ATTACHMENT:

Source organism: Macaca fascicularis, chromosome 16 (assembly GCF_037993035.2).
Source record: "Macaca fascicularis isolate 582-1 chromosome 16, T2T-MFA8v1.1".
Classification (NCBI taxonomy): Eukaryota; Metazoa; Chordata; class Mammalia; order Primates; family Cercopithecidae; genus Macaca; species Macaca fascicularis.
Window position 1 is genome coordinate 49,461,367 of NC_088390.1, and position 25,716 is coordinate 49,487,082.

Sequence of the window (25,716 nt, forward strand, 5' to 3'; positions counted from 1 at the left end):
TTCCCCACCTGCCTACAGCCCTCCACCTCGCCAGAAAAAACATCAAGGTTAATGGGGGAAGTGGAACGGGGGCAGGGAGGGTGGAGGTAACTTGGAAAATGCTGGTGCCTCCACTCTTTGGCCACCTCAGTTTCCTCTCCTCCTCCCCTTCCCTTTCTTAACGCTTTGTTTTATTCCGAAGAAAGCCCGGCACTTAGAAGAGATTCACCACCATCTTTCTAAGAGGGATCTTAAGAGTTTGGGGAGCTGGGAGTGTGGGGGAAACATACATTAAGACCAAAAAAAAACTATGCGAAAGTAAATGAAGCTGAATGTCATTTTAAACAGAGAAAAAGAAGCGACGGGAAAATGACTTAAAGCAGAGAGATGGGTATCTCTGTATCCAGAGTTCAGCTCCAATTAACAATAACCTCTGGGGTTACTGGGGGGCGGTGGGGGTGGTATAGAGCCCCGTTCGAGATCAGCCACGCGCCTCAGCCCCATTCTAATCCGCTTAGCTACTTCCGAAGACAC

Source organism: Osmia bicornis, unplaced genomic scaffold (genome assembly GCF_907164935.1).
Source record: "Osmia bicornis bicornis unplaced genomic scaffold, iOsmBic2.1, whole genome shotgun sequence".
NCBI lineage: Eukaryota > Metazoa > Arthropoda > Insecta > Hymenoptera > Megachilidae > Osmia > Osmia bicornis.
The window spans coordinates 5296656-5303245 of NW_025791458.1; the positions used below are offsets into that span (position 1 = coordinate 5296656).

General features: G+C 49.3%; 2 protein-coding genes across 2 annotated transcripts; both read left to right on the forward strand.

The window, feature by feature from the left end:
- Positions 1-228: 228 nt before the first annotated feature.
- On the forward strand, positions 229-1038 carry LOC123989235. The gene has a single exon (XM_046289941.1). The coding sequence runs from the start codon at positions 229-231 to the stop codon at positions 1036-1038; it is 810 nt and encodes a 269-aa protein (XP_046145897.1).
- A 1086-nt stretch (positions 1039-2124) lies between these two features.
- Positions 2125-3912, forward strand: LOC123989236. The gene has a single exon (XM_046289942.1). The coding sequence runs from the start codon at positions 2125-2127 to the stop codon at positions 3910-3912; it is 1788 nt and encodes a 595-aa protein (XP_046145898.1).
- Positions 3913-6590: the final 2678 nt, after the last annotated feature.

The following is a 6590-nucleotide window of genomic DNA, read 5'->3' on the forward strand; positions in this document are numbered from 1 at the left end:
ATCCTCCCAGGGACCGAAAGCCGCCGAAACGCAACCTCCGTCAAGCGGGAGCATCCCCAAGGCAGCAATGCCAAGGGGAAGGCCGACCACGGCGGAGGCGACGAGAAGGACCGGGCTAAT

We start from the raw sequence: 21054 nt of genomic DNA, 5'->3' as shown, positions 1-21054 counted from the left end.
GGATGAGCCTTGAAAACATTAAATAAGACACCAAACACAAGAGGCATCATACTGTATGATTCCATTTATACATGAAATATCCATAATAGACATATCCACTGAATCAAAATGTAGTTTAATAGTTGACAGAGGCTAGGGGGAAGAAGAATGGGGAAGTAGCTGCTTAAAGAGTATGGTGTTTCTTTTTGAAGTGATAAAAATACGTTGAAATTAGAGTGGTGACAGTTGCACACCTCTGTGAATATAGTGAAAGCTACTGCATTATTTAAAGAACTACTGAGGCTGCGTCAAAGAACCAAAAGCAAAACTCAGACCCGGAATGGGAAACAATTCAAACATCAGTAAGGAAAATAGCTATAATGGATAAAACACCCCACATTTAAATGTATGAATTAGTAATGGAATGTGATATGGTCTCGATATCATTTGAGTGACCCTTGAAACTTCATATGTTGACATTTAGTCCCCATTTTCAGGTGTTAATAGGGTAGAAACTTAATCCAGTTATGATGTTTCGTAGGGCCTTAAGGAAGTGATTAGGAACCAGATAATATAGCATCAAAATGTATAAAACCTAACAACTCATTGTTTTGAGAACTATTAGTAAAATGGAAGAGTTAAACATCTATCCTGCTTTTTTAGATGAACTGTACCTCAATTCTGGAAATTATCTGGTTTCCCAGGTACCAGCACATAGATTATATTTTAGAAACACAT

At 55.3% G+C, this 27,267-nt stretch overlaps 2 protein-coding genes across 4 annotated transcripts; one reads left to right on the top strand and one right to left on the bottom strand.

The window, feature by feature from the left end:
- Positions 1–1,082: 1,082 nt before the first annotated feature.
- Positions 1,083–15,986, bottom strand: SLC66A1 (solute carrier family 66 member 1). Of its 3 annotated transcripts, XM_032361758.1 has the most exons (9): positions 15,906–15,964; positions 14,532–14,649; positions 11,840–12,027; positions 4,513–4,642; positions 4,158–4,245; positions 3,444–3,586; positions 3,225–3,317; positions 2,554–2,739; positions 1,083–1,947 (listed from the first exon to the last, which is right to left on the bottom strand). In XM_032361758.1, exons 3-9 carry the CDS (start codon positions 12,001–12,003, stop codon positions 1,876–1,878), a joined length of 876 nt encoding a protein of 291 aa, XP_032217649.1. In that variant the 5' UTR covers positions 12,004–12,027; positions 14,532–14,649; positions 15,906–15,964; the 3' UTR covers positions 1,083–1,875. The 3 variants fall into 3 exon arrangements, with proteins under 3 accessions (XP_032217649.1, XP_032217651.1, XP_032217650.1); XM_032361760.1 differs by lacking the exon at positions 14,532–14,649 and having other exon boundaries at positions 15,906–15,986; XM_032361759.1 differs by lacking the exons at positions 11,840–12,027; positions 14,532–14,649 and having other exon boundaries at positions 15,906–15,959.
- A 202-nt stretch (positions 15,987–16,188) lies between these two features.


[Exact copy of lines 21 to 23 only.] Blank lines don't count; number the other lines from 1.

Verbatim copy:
GGATGAGCCTTGAAAACATTAAATAAGACACCAAACACAAGAGGCATCATACTGTATGATTCCATTTATACATGAAATATCCATAATAGACATATCCACTGAATCAAAATGTAGTTTAATAGTTGACAGAGGCTAGGGGGAAGAAGAATGGGGAAGTAGCTGCTTAAAGAGTATGGTGTTTCTTTTTGAAGTGATAAAAATACGTTGAAATTAGAGTGGTGACAGTTGCACACCTCTGTGAATATAGTGAAAGCTACTGCATTATTTAAAGAACTACTGAGGCTGCGTCAAAGAACCAAAAGCAAAACTCAGACCCGGAATGGGAAACAATTCAAACATCAGTAAGGAAAATAGCTATAATGGATAAAACACCCCACATTTAAATGTATGAATTAGTAATGGAATGTGATATGGTCTCGATATCATTTGAGTGACCCTTGAAACTTCATATGTTGACATTTAGTCCCCATTTTCAGGTGTTAATAGGGTAGAAACTTAATCCAGTTATGATGTTTCGTAGGGCCTTAAGGAAGTGATTAGGAACCAGATAATATAGCATCAAAATGTATAAAACCTAACAACTCATTGTTTTGAGAACTATTAGTAAAATGGAAGAGTTAAACATCTATCCTGCTTTTTTAGATGAACTGTACCTCAATTCTGGAAATTATCTGGTTTCCCAGGTACCAGCACATAGATTATATTTTAGAAACACAT

At 55.3% G+C, this 27,267-nt stretch overlaps 2 protein-coding genes across 4 annotated transcripts; one reads left to right on the top strand and one right to left on the bottom strand.

The window, feature by feature from the left end: